We’ve reached the winter solstice in the Northern Hemisphere, and this year it actually feels like winter here in the Sierra Nevada. In some recent years the weather has been warm and dry in December – and that’s the way this month began. But last week two separate storms brought over five inches of precipitation to Yosemite Valley.
The first storm was the biggest. It rained hard in the Valley on Monday, but by Tuesday morning rain had changed to snow, eventually piling up about eight inches of white stuff. Our workshop group had to wait out some of that rain on Monday, but then we photographed almost all day Tuesday, with some brief breaks to dry out and warm up.
It looked like the storm would probably clear after dark that day, but there was a chance it might clear in time for sunset. In the end it didn’t fully clear until about 7:00 p.m., but just before sunset (about 4:40 p.m.) the sun partially broke through, bathing El Capitan in beautiful, soft, pink light (the photograph at the top of this post).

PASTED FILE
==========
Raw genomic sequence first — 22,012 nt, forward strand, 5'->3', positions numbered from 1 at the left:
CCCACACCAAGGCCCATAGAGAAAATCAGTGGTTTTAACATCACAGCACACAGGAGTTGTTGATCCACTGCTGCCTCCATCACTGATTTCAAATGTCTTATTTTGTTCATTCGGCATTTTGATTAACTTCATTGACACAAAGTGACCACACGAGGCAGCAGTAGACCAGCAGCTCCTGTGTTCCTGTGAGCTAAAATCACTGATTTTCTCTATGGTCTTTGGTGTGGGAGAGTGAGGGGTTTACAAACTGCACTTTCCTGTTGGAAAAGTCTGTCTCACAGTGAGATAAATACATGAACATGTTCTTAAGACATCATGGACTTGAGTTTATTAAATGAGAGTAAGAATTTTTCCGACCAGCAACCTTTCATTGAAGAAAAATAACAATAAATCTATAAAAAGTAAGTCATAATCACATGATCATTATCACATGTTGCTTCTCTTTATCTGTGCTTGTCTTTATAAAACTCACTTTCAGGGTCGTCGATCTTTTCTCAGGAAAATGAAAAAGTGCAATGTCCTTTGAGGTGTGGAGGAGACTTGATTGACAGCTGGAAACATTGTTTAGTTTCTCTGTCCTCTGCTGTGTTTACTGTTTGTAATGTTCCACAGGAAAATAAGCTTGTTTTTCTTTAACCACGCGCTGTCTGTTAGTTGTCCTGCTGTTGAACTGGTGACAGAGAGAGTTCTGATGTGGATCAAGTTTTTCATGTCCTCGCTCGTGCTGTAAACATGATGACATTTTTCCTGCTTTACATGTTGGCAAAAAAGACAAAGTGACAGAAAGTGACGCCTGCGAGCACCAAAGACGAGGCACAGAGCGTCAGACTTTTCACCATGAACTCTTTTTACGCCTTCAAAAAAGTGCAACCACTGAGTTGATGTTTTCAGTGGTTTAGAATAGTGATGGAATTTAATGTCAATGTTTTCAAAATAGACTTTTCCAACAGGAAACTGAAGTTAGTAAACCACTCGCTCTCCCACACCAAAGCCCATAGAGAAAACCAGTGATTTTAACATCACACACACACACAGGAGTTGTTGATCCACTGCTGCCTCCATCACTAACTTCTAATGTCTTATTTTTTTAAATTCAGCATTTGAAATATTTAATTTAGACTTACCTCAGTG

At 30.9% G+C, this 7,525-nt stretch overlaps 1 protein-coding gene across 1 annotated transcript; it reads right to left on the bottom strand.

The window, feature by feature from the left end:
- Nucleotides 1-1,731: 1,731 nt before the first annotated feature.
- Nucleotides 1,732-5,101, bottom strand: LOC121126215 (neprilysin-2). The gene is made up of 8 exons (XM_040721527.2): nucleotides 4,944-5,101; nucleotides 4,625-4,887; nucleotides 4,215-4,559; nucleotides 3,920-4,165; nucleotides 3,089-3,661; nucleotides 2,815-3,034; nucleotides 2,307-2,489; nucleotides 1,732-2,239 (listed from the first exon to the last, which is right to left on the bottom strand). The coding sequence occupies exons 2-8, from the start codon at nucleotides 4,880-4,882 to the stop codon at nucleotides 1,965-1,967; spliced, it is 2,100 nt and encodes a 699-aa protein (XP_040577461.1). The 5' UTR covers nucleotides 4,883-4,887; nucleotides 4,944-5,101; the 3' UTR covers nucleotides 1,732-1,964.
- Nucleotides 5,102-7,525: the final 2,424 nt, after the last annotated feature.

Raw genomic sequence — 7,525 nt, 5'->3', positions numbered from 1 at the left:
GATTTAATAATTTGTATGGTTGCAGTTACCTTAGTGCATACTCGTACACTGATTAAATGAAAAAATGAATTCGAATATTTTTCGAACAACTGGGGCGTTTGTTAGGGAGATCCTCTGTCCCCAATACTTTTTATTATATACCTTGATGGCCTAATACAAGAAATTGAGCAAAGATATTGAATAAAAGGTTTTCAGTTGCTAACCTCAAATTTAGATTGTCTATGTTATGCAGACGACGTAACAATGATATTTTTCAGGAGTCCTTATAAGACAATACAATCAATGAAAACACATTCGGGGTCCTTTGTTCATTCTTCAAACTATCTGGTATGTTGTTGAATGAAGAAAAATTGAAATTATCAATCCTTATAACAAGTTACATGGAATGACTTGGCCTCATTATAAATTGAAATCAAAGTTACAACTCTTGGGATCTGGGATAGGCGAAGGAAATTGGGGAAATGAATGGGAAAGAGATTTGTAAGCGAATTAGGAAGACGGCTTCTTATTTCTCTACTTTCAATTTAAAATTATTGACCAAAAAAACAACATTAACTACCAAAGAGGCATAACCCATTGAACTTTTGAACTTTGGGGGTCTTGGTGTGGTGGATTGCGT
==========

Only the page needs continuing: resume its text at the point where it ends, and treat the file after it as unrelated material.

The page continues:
Then snow showers returned, so we grabbed some food, and headed out again to photograph the storm clearing by moonlight:
It was a long day, but very fun. It felt like winter had really arrived. Thursday brought more wet snow, and lots of mist. And now forecasts are calling for a series of storms to bring more rain and snow to the Sierra starting tonight or tomorrow. That’s nice to see after a couple of very dry winters.
— Michael Frye
Michael Frye is a professional photographer specializing in landscapes and nature. He is the author or principal photographer of The Photographer’s Guide to Yosemite, Yosemite Meditations, Yosemite Meditations for Women, Yosemite Meditations for Adventurers, and Digital Landscape Photography: In the Footsteps of Ansel Adams and the Great Masters. He has also written three eBooks: Light & Land: Landscapes in the Digital Darkroom, Exposure for Outdoor Photography, and Landscapes in Lightroom: The Essential Step-by-Step Guide. Michael has written numerous magazine articles on the art and technique of photography, and his images have been published in over thirty countries around the world. Michael has lived either in or near Yosemite National Park since 1983, currently residing just outside the park in Mariposa, California.